Wedding Ornaments

The basic jewellery is now a modern necklace, gold chain with pendant and bangles, much less jewellery than in the past. The mangalsutra is paid for by the bridegroom which he puts on the bride.  The mangalsutra though is simply a symbol of the married state adopted from old hindu traditions and is part of a social custom.  The Catholic Church recognises only the wedding bands” that are exchanged in the church and therefore only the wedding rings are blessed and witnesses testify to having witnessed the exchange of the rings.

Gold wedding bands

Wedding Bands

As explained in “Finalising the alliance – Sairik” the concept of Dowry has now changed from “cash” to “kind” – Gold what the Bride brings with her (based on her financial status) and 50% share of the wedding expenses.

Modern bridal jewellery

Modern jewellery


Modern Mangalsutra

Latest southindian Gold-bridal-jewellery-collections-2016

Modern necklaces

Usually the parents of the bride and groom and some elders from both families go together to pick the bridal sarees and jewellery, an event which would take almost the entire day and also provides a good opportunity to bond with the new relatives.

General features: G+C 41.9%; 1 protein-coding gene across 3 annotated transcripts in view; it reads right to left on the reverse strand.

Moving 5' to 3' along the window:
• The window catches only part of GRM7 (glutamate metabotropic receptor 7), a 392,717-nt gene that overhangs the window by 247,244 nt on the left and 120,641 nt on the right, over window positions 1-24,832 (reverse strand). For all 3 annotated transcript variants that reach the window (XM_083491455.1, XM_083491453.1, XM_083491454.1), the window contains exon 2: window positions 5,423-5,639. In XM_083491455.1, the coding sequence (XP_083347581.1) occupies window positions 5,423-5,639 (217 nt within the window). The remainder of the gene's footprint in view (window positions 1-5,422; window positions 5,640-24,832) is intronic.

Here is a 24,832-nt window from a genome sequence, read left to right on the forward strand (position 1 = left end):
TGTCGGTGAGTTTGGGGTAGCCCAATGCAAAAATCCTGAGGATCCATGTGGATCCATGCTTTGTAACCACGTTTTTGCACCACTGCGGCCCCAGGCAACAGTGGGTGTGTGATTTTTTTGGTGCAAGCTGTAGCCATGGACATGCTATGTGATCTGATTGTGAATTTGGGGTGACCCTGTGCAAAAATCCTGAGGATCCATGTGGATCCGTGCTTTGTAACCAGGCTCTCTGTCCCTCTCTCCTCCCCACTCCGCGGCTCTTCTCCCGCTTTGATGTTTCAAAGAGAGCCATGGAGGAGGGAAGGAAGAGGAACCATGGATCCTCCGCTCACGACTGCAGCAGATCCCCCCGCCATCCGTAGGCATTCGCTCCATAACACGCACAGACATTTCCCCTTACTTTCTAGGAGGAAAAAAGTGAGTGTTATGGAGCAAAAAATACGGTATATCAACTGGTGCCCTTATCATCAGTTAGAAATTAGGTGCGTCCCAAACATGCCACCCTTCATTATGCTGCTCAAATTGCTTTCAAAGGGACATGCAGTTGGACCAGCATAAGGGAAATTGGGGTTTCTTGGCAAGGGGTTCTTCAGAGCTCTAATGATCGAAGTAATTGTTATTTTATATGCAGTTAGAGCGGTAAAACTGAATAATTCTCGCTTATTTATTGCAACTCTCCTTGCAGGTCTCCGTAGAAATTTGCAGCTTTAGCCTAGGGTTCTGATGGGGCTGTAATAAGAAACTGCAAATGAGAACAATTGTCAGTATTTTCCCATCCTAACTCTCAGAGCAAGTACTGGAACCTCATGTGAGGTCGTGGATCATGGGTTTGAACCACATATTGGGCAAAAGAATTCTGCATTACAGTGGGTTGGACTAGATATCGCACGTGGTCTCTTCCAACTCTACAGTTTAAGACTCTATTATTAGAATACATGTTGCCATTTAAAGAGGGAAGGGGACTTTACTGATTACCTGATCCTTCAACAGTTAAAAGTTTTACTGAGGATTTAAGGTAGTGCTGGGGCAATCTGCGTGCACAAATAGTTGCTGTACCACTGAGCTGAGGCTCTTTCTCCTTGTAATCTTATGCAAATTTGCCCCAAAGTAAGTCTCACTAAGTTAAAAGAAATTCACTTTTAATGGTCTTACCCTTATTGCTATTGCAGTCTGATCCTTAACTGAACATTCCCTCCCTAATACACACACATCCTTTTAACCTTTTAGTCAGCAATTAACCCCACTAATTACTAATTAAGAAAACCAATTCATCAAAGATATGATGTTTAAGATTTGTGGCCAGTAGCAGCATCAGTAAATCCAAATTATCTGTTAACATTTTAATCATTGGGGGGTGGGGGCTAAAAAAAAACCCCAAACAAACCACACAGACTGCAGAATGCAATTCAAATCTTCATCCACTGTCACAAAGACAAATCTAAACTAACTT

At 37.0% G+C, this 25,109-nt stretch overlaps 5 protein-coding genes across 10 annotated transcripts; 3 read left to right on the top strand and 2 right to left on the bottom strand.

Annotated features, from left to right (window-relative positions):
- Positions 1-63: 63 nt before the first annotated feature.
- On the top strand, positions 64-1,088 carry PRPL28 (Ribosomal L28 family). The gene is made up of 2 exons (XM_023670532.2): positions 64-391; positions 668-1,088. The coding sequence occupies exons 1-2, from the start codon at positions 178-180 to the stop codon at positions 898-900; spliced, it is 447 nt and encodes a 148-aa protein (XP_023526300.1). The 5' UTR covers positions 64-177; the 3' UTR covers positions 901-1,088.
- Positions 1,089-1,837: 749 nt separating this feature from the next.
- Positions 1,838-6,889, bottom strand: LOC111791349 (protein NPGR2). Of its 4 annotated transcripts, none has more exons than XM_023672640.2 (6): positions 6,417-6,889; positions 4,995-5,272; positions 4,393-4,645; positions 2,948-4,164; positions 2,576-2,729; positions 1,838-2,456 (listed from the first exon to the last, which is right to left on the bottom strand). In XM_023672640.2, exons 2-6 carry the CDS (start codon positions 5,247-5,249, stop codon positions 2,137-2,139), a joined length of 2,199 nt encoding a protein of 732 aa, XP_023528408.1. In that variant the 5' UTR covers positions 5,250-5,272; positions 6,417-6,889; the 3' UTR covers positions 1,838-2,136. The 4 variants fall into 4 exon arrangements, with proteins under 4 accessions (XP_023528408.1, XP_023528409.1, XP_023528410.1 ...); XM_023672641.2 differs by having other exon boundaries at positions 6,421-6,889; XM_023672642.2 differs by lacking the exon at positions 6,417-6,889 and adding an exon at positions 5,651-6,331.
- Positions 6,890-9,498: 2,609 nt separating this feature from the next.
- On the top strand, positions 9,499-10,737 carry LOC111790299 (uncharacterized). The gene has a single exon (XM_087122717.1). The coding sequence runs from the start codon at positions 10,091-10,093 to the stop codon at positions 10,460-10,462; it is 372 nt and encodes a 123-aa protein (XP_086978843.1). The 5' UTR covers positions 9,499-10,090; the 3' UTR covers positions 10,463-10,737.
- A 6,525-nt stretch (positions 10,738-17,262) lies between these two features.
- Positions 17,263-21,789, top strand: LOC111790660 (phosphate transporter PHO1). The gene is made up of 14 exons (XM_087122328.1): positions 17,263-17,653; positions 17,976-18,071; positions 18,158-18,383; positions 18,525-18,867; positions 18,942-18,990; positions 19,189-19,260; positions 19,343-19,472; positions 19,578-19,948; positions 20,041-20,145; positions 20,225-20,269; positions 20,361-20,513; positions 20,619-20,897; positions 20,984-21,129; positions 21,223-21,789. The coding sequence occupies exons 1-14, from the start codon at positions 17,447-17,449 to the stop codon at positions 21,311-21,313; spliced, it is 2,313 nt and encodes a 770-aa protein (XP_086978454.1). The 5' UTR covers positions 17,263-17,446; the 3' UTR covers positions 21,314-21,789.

The brides’ jewellery and the wedding sado (although purchased by the groom is given to the bride for having the blouse etc. tailored) are to be taken to the grooms house by a couple of elders of the brides’ family a day or two before the wedding as “denem“.  The denem articles are displayed by the grooms mother to her family and guests and is brought to the church wrapped in a red velvet or satin fabric as these are to be carried to the church alongwith the Jasmine and Aboli (Crossandra) flowers by the bridegrooms family so that they can be blessed during the general blessing at the nuptials and then taken to the reception. The bridegrooms family is responsible for dressing the bride in the sado, flowers and ornaments.


Jasmine mangalore flowers


Aboli flowers

Special thanks to Mrs. Lydia Vas for her valuable input and for sharing some jewellery pictures and Mrs. Diana D’souza for the picture of the bride in white saree.  Truly appreciate your efforts.  Thanks also go out to Mrs. Janet D’Souza and Mrs. Jenifer Dias for the additional jewellery pictures.

Previous Post:Bachelor Bachelorette Party Bridal Showers

Next Post : Wedding Invitation “Voulik”

References: Severine Silva and Stephen Fuchs & Victor D’sa, S.V.D.: The Marriage Customs of the Christians in South Canara, India, wikipedia, Bellevision, Goa Tourism, Konkani State Vishal Gomantak

Mangalorean Marriage Customs and Traditions

Image result for mangalorean catholic wedding
Traditional Wedding
Modern Wedding